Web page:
Semisubmersibles setting the standard in the Gulf of Mexico

Dec. 1, 2021
Lean semis increasingly specified for GoM field development.

A new generation of floating production platform is being built and designed for the deepwater Gulf of Mexico. Responding to the needs of a market that has seen two oil price collapses in the past six years, deepwater operators are choosing to deploy a semisubmersible production facility design that is smaller, lighter in weight, with more standardized features than in years past.

The semisubmersible design has become increasingly popular as the industry has moved out farther into deeper waters, since it is the most adaptable to water depth and topsides payload; facilitates topsides integration quayside; and can be competitively contracted.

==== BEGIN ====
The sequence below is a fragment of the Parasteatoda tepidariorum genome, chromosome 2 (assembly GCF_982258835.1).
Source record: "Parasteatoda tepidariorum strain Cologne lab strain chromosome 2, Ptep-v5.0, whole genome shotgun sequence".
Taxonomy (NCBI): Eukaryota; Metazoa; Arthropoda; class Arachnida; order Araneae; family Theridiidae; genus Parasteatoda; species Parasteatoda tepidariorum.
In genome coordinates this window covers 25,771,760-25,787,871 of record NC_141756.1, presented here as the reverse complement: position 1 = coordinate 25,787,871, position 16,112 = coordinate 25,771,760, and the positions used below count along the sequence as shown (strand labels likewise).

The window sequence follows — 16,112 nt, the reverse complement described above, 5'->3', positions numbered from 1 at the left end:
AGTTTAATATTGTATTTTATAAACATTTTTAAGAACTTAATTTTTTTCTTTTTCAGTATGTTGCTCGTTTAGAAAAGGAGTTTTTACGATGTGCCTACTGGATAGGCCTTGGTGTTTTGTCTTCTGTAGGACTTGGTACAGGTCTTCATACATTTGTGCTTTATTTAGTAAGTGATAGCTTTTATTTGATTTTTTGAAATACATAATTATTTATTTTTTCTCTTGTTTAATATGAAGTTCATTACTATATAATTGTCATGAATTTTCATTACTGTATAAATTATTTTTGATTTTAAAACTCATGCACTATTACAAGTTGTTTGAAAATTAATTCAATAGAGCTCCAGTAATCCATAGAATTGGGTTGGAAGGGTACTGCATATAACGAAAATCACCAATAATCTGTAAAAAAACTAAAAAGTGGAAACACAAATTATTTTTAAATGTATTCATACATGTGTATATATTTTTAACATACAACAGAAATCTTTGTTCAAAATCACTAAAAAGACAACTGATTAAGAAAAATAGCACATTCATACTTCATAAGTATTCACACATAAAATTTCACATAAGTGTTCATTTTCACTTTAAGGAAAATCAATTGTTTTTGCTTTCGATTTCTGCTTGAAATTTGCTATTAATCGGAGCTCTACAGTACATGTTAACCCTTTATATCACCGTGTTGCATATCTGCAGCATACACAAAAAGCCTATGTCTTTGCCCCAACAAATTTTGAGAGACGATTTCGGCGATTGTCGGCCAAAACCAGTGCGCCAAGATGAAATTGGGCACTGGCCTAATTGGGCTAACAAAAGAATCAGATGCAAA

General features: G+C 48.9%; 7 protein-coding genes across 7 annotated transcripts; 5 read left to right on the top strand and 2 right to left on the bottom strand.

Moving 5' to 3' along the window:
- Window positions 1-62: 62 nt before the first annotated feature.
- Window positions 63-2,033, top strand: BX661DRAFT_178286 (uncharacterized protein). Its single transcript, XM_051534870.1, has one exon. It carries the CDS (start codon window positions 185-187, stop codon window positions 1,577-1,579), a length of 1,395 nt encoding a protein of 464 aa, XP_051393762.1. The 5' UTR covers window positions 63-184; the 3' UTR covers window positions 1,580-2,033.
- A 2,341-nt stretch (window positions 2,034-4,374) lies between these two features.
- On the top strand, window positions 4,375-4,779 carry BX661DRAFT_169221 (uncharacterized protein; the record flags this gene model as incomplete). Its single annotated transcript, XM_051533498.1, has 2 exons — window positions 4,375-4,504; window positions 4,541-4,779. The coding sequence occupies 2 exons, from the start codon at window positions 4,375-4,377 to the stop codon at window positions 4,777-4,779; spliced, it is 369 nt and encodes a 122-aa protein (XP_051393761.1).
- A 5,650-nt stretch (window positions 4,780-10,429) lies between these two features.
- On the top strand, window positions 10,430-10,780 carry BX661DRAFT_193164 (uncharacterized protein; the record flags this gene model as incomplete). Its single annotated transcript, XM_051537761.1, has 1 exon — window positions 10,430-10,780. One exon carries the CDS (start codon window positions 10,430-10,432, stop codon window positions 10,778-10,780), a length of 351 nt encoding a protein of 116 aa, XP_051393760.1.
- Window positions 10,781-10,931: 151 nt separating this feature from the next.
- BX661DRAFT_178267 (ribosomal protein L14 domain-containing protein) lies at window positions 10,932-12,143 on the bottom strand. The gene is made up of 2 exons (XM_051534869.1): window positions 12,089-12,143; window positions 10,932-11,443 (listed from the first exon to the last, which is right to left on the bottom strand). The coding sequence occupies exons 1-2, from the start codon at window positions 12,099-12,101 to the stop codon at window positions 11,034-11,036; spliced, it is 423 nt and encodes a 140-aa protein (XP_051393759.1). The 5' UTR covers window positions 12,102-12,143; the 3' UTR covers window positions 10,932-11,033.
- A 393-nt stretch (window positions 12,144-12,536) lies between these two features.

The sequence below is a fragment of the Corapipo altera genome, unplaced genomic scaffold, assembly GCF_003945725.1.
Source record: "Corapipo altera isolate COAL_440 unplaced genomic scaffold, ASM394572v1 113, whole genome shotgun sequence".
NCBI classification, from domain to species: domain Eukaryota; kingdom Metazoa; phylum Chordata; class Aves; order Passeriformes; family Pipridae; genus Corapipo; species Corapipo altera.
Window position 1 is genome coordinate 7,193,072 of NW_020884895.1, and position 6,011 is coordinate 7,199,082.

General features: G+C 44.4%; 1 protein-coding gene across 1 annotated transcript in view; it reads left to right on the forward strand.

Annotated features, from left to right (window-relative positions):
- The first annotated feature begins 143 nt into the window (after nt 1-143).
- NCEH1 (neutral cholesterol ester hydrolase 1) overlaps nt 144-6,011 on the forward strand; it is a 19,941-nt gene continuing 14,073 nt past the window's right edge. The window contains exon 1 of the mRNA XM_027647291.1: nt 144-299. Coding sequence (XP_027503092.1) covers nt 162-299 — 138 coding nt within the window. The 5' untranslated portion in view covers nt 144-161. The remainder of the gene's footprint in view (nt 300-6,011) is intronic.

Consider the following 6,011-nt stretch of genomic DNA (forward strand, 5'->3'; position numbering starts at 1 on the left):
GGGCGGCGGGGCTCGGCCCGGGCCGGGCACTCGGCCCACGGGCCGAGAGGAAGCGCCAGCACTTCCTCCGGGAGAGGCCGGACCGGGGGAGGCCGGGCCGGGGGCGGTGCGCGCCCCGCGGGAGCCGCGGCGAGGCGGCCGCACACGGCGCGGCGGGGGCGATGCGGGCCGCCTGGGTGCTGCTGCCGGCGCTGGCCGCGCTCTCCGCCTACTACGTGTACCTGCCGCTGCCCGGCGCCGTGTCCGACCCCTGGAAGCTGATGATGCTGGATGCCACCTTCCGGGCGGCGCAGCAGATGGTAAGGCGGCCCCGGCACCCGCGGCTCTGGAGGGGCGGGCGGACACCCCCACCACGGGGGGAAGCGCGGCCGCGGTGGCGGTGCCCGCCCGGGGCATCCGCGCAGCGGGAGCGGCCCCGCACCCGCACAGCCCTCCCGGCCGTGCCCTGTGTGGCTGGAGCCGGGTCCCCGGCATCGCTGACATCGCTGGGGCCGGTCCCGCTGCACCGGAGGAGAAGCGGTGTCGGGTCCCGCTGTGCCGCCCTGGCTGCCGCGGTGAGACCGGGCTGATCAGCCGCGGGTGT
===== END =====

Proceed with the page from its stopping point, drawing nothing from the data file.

Since 2014, seven deepwater projects have been sanctioned in the US Gulf of Mexico: Appomattox (Shell), Mad Dog 2 (bp), Vito (Shell), King's Quay (Murphy), Anchor (Chevron), Whale (Shell), and Shenandoah (Beacon Offshore). All of these will be semisubmersible platforms. Two of them, the Argos FPS (for Mad Dog 2) and the King’s Quay FPS, have entered the Gulf this year.

Semisubmersible platform design has become progressively smaller and leaner over the past seven years. Displacements of Appomattox, Argos, Vito, King's Quay, and Anchor are 125,000 mt, 101,000 mt, 38,000 mt, 38,000 mt, and 69,000 mt, respectively. These platforms have become progressively leaner in response to a drive to accelerate cycle times to first production and reduce project breakeven costs.